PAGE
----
The third is a 3-pin Julet for connecting the PAS sensor (pedal assist) and the fourth is the Bafang motor cable.

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We apply hot melt glue on all sides of the wires inside the controller for additional fixation and sealing. We return the board to the case and fix the controller on the bike.

To minimize the number of wires, we will use an integration cable with Julet connectors. On the one hand, it connects to the controller, and on the other, it has a connector for the display (5-pin green), brake sensors, throttle sticks (3-pin yellow) and headlights (4-pin blue).

We connect it to the controller and lay it along the frame to the steering wheel. Now you can push off from the end position of the connectors and determine the lengths of the wires to the controls on the steering wheel.

Remove the cover on the throttle and see the Hall sensor. Wires go to it: red — plus, black — minus and green — signal.

We unsolder the wires and replace the cable with Julet. The white wire became the signal. We fix it with hot glue for reliability and close the lid.

A push-button sensor is installed on the brake levers. When you press the knob, two contacts are closed, and in theory, a 2-pin connector would be sufficient. But since we have a 3-pin connector on the integration cable, we will use the corresponding mating connector.

The white wire is the signal wire and the black wire is ground, or GND. When these two wires are closed, the controller «understands» that the brake is pressed and turns off the motor.

The third wire (red) is simply insulated and will not be used. It is required when Hall sensors are installed on the brakes.

After soldering the wires, we put hot glue on them, put on a heat-shrinkable tube on top and heat with a hairdryer. The glue displaces air and a reliable tight connection is obtained, which excludes corrosion and subsequent destruction of the contacts.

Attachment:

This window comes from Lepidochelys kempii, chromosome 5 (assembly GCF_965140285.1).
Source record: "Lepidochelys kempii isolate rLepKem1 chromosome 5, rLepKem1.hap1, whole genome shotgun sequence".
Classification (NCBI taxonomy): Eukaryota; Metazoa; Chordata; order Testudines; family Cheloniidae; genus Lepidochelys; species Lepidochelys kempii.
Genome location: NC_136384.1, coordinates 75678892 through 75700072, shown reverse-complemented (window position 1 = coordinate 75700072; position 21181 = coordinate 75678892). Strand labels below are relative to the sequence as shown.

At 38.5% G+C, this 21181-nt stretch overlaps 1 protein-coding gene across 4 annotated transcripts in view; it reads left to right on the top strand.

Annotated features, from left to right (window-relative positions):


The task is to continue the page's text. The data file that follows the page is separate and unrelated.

Let’s take a look at how the LED headlight with integrated signal was connected. A connector with a black and yellow wire was connected to the controller, and inside it — directly to the battery power. In this case, both long wires went from the steering wheel to the controller.

I could not resist and decided to look inside the headlight. Black wire is ground, red is signal (beep) and green is light.

Inside the remote control, everything is quite simple — two buttons: a red one with a latch to turn on the headlight and a green one without latching for a signal.

We unsolder the old wires from the buttons and solder the new ones. From the blue 4-pin Julet connector, which will be connected to the integration cable, take two wires — red and black. It is battery powered.

We shorten the wire to the headlight, since it is located on the plug, which is much closer than the controller. Agree, there are fewer wires, and this will affect the appearance. We fix the wires with hot glue and close the cover of the remote control.

We shorten the wire from the PAS sensor installed in the carriage assembly and solder a 3-pin Julet to it, which will connect directly to the controller.

The controller is fixed to the frame with polycarbonate clamps. We lay the wires and fix them with nylon ties.

The number of wires on the frame has been noticeably reduced, and there is no longer a huge bundle of connectors at the exit from the controller.

What are the benefits of the bike with the new wiring?

First, it is, of course, a reduced number of wires. Secondly, there is no bundle of connectors near the controller. Thirdly, reliable moisture protection of the connections, thanks to which the bike will last a long time.

And what is no less important — the ability to quickly replace components in case of damage and failure.

The work was carried out in the workshop